The drawer sides and backs were a pain because for some bizarre reason, I chose birch to be my secondary wood. Don’t do this. Use yellow-poplar, pine, or something that people who should know better would use. The stock I had a ridiculous number of grain reversals, leading to a lot of tearout when planing, so milling this stuff took forever. It also dulled my plane blades quickly, so I was constantly resharpening. But even after I milled it, the dovetails took longer than they should have because it seemed like I needed to sharpen my chisels after every couple of swipes.
So it took forever, but I finished, and that left the drawer bottoms. I haven’t really talked much about how I’ve been making drawer bottoms, though I did one particular post that kind of touched on panels in the tool cabinet. So I figure I could post something on that.
First, I mill the wood to thickness, preferably a little thicker than the grooves that they’ll fit in. I always need to glue them together.
Next, I saw the glued-up panel to rough depth–about a half-inch wider than it will eventually be. In the following photo, I ran out of wood in one board of western redcedar and had to use another very differently-colored board for the last little bit at the end. The rip panel saw that I use is on top.
Now I plane the top of the panel to remove excess glue and get a finished surface. I do this after trimming the depth because I often use the cutoff somewhere else, so I want that cutoff to be as thick as possible to start.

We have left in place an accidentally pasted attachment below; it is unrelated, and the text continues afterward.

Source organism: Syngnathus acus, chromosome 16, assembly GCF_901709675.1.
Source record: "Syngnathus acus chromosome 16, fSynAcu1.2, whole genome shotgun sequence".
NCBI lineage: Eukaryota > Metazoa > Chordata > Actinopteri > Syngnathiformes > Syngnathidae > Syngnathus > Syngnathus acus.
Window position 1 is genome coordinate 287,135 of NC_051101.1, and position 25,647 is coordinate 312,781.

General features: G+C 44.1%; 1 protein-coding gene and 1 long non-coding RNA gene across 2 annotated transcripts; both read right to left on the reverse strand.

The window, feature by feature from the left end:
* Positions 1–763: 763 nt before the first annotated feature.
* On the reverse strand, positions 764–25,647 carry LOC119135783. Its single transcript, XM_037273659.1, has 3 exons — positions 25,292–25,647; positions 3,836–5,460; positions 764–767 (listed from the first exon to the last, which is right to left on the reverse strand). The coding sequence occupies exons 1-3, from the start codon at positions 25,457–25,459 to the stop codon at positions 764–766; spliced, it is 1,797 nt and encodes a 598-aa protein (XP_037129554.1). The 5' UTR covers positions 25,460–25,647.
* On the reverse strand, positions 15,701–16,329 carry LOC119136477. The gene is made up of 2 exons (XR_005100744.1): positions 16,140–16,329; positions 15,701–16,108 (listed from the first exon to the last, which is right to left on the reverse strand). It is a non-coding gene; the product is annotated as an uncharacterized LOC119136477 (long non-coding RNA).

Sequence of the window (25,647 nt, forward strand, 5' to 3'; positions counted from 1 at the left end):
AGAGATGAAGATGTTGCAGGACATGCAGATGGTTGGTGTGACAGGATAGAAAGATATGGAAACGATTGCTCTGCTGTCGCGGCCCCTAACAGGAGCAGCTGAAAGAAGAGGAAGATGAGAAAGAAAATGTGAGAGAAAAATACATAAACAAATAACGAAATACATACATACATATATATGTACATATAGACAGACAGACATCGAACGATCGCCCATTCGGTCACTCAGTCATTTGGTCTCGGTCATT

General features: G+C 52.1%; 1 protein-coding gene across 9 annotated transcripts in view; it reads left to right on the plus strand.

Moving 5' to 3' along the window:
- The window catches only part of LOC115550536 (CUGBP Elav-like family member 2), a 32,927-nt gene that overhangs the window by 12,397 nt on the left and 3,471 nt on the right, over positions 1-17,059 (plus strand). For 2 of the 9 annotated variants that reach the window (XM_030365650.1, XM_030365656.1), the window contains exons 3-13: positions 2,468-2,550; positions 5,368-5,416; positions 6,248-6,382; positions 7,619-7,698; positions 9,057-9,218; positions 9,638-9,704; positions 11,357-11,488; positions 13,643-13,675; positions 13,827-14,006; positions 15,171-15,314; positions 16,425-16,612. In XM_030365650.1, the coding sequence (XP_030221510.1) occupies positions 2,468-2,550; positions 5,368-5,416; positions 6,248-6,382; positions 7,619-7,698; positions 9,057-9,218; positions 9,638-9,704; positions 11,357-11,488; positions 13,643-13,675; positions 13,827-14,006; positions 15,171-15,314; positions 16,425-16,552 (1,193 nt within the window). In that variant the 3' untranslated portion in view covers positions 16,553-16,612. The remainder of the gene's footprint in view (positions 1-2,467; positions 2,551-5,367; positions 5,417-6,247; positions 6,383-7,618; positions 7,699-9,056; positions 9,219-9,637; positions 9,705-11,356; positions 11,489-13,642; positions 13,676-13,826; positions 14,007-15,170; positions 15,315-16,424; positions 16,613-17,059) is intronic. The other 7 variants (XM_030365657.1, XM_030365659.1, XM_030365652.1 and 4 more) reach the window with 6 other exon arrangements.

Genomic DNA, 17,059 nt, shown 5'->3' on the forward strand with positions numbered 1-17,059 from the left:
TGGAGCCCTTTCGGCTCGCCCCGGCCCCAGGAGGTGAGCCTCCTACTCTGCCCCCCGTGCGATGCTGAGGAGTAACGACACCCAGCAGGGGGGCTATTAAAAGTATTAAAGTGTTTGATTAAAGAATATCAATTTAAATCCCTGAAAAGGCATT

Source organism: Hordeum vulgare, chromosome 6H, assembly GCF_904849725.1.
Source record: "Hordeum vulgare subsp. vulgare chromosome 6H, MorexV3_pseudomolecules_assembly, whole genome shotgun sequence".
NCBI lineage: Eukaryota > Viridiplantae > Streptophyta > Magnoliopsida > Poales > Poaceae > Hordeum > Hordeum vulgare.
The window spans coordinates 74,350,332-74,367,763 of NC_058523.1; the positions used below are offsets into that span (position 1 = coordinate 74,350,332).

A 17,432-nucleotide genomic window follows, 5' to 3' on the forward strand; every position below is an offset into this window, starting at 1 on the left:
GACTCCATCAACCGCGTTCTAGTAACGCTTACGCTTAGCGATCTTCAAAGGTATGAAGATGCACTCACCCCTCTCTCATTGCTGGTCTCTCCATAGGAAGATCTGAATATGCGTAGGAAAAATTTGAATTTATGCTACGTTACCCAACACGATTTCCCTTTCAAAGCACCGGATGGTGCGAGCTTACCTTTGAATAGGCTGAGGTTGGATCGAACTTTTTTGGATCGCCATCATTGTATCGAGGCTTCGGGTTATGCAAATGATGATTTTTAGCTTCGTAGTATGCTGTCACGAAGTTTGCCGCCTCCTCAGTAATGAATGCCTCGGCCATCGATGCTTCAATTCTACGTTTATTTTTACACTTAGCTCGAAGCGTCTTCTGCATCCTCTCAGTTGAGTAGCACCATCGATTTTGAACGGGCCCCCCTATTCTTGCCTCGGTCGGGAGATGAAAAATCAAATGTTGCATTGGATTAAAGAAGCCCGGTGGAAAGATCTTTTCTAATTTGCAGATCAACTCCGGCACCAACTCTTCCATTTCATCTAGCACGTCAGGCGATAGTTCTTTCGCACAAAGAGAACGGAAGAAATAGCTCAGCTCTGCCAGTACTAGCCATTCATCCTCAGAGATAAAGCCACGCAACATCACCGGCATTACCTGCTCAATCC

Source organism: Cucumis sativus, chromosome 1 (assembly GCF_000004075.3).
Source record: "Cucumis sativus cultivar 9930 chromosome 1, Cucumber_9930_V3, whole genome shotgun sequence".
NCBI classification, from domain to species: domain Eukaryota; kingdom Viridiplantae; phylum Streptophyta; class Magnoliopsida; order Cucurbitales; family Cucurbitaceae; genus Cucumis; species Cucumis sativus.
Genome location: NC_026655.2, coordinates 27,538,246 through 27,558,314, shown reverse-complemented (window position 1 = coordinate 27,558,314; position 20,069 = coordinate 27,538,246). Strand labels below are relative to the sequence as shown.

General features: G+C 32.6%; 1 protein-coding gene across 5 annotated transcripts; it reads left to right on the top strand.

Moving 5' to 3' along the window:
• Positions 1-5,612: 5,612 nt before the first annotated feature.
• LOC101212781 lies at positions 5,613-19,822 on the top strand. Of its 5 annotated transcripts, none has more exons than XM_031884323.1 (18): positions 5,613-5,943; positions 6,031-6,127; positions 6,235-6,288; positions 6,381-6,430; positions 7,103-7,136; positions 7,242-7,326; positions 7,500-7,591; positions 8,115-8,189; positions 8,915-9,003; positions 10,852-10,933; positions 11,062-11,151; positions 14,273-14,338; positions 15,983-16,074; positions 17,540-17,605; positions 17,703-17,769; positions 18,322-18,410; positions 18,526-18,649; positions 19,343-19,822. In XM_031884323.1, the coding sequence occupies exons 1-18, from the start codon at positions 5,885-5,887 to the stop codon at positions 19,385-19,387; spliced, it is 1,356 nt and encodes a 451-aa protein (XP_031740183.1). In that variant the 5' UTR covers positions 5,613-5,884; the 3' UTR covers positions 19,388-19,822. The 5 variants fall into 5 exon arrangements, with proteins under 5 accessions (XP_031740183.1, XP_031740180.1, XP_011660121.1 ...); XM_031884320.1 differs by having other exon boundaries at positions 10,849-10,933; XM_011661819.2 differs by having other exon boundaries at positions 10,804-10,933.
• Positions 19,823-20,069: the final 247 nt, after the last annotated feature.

I used a Taiwanese plane for this because it was sharp and the blade is nice and wide.
With the surface planing done, I trim one of the sides square to the front with a plane. I used a Milllers Falls #11 (this is like a Stanley 5 1/4) because it’s easy to control (and its blade happened to be sharp).
Then I take the drawer front and mark off the width:
I mark this side square to the front as well, and after verifying that it is in fact square, I trim it off as well.
As I mentioned earlier, the panels are typically a little thicker than the grooves that will house them. I don’t measure them because I care only about the face side being reasonably flat. Now it’s time to get three of the edges to fit into the grooves.
To do this, I make a rabbet. I was thrilled to be able to use my new Taiwanese rabbet plane so soon:
I start with the sides, going across the grain. Every so often, I check the thickness by seeing if the rabbeted edge fits in the groove that I’ve plowed in the drawer side. When going across the grain, it definitely helps to take out a little bit of the end of the rabbet with a chisel so that you don’t blow out the grain.
I then make an identical rabbet on the other side, and then do it for the front edge, this time checking against the groove in the front drawer.
Now it’s time to trim the panel/bottom to final depth. I assemble the drawer front and sides without the back, and slip the panel in. (This is also a good time to verify that the panel isn’t too long.) I make sure that the panel goes all the way into the groove on the drawer front. Then, I mark off where I think I should cut the panel:
I make marks on both sides, draw a line between them, and then saw and/or plane to that line. Then I test-fit the panel into the 3/4 assembly again, and measure the depth with my double square: